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Increasing Demand for Higher Location Data Resolution

Cisco has been playing a critical part for retail, healthcare, hospitality and transportation organizations to gain an understanding of how end-users move throughout an organization’s physical location. This is done through our Cisco Connected Mobile Experiences (CMX) solution.

With all the valuable information CMX provides, the demand for even more accurate data has been growing. Location accuracy has been a hot developing field and, as I mentioned in announcing our Best of Interop Finalist status in the wireless category last week, Cisco’s taken the lead in redefining how this location-based data is acquired.

In the past many solutions have relied on the probing performed by the mobile device to acquire location-based data.  In recent months this approach has shown diminishing returns. The underlying issue is that this data is reliant on how frequently the mobile device probes an access point. A couple issues that arise include:

-       Mobile device manufacturers are reducing the frequency of device probing to conserve battery. This reduces the number of data points collected and impacts the accuracy of the data

-       Different manufacturers probe the access point with varying frequency so some devices deliver more accurate information than others skewing the location analytics data.

At Cisco’s annual Partner Summit event we are revealing some key areas of focus for the upcoming Cisco v8.0 release. Although the list is not inclusive of all new functionality, I would like to highlight some steps we are taking to bring CMX to meet the ever-evolving demand for location-based data.

Step 1: Increasing Data Resolution Read More »

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Big Data in Security – Part I: TRAC Tools

TRACRecently I had an opportunity to sit down with the talented data scientists from Cisco’s Threat Research, Analysis, and Communications (TRAC) team to discuss Big Data security challenges, tools and methodologies. The following is part one of five in this series where Jisheng Wang, John Conley, and Preetham Raghunanda share how TRAC is tackling Big Data.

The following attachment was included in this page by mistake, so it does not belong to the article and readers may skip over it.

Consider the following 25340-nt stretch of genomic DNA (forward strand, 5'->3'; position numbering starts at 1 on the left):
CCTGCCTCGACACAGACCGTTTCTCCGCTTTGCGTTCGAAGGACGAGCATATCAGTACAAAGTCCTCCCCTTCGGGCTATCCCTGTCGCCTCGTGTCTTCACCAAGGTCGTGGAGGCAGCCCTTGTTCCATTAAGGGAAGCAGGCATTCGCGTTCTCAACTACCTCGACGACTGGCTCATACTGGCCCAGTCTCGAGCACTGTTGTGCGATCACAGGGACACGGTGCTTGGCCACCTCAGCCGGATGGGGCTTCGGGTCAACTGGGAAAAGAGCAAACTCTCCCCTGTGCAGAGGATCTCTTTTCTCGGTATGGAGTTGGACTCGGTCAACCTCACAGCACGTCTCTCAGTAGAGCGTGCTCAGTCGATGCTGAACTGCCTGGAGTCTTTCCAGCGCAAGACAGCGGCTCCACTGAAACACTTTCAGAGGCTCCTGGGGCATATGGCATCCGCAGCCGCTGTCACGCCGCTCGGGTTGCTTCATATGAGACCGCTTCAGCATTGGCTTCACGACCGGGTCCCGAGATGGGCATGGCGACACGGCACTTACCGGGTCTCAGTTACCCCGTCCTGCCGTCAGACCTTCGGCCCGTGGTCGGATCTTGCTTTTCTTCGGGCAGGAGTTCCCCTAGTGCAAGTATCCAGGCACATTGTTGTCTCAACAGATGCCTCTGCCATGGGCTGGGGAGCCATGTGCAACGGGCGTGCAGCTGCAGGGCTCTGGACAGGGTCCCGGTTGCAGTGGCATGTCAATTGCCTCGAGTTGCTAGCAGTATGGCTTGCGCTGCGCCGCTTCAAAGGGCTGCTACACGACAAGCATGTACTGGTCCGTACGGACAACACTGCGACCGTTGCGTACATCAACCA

Given the hype surrounding “Big Data,” what does that term actually mean?

John:  First of all, because of overuse, the “Big Data” term has become almost meaningless. For us and for SIO (Security Intelligence and Operations) it means a combination of infrastructure, tools, and data sources all coming together to make it possible to have unified repositories of data that can address problems that we never thought we could solve before. It really means taking advantage of new technologies, tools, and new ways of thinking about problems.

Big Data

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Deep-Dive Techwise Technical Workshop: Cisco Connected Mobile Experiences

Next Thursday you don’t want to miss a live technical webcast with Q&A on the hot topic of Wi-Fi location-based services. Join Techwise tech legend Jimmy Ray Purser and technical marketing engineer lead Darryl Sladden for a deep technical discussion covering the ins and outs of Cisco’s Mobility Services Engine – the intelligence engine in the Cisco Wi-Fi network that enables Cisco Connected Mobile Experiences functionality.